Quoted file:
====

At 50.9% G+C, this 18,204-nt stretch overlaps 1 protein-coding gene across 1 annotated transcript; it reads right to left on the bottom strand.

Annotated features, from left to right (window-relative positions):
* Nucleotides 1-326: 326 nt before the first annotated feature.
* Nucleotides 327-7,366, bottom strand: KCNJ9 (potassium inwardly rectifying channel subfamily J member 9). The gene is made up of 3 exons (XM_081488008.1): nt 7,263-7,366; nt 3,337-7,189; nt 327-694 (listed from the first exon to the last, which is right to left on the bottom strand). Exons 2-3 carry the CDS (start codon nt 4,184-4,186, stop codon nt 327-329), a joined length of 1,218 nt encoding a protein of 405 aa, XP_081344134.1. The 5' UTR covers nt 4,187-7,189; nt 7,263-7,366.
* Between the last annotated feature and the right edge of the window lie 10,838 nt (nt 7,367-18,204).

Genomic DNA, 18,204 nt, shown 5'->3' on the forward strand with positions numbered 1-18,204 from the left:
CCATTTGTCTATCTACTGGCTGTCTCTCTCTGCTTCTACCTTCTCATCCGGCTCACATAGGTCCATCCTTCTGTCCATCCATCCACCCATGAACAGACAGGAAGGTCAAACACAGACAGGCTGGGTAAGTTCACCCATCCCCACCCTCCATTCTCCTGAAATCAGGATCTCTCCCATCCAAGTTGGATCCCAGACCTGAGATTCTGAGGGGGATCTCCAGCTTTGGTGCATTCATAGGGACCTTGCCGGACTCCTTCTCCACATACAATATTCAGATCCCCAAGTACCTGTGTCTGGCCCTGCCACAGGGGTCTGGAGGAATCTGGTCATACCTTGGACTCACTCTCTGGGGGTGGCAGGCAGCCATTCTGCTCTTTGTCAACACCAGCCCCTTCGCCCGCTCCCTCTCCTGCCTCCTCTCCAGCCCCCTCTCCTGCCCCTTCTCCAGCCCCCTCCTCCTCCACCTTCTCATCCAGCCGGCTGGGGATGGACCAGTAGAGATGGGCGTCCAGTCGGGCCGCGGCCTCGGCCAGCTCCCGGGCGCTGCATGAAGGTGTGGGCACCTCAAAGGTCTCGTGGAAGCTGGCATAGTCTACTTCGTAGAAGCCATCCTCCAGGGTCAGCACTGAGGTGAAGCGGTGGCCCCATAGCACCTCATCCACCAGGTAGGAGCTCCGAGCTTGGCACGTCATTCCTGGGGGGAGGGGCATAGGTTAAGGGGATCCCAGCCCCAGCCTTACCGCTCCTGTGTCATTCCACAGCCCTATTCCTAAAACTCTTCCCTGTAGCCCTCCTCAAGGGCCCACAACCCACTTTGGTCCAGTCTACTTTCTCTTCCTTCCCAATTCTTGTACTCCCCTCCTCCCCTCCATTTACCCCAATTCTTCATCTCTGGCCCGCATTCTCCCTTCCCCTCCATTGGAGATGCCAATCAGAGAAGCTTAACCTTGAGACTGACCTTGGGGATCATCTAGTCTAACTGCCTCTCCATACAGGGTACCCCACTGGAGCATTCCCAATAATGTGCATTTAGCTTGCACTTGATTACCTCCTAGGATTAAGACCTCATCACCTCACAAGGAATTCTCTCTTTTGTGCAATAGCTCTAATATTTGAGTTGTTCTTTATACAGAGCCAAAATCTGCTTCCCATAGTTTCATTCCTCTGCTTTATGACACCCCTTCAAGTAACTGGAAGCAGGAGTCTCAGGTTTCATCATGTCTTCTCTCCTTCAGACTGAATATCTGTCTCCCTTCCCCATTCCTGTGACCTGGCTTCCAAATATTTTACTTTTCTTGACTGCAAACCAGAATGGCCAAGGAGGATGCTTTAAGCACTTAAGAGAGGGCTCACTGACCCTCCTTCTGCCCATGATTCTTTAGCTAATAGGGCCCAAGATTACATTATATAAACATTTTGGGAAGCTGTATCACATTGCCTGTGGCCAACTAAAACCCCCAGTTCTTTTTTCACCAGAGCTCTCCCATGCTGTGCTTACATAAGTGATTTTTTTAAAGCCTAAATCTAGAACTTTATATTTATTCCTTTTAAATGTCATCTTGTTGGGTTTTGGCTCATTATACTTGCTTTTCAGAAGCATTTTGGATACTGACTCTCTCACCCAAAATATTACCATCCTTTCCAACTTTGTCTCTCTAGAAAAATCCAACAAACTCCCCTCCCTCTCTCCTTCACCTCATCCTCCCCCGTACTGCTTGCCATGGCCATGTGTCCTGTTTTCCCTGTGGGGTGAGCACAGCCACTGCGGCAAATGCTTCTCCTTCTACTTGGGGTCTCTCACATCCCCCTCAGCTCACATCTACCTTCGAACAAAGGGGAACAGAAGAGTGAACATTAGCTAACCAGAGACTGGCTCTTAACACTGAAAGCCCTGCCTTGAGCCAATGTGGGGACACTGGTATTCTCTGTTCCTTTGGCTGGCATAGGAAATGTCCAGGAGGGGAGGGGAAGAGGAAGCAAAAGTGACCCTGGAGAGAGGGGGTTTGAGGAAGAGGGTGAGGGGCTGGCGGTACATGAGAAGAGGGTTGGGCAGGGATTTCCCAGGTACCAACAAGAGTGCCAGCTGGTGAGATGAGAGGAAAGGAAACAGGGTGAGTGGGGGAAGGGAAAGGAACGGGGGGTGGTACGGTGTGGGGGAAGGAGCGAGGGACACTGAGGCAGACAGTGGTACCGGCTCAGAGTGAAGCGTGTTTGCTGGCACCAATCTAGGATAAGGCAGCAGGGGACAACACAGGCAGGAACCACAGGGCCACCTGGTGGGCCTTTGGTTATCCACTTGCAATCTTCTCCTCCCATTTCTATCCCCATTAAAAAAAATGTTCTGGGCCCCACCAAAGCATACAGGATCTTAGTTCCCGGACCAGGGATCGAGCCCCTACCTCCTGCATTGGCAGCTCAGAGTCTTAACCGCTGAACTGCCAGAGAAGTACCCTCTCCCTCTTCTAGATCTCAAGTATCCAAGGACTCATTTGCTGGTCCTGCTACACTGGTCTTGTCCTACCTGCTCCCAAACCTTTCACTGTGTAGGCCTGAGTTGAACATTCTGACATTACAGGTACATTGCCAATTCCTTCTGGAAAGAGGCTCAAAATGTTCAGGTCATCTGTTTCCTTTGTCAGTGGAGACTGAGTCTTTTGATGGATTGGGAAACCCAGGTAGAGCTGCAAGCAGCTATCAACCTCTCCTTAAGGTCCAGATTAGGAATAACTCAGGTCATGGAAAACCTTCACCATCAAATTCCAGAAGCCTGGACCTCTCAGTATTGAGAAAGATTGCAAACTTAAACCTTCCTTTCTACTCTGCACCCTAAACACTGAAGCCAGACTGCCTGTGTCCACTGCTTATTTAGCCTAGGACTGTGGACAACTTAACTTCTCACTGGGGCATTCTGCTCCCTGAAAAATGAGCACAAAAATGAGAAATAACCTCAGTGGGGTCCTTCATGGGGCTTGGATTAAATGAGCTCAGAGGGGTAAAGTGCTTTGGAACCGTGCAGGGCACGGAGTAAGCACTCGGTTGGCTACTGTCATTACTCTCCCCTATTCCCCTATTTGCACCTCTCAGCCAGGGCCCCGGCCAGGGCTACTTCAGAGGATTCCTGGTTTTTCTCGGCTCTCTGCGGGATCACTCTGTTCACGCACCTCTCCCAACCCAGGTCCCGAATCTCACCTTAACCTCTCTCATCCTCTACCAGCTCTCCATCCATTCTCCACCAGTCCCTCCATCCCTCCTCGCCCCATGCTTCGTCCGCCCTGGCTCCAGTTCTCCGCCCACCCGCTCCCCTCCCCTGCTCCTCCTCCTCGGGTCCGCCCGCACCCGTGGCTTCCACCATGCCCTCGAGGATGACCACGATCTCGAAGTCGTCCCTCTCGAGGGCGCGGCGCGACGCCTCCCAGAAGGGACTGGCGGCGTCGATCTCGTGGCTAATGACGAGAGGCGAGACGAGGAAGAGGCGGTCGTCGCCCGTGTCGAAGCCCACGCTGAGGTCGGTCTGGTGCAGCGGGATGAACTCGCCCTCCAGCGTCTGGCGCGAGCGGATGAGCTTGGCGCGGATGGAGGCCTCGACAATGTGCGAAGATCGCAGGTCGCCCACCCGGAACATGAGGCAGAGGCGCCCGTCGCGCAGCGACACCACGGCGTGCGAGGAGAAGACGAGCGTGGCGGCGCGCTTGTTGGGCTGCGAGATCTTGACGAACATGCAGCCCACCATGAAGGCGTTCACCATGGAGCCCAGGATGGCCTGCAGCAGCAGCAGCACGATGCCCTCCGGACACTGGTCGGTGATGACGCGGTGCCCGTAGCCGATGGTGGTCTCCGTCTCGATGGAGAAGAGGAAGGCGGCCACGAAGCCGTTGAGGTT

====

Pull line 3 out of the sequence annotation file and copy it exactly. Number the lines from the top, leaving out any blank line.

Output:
* Nucleotides 1-326: 326 nt before the first annotated feature.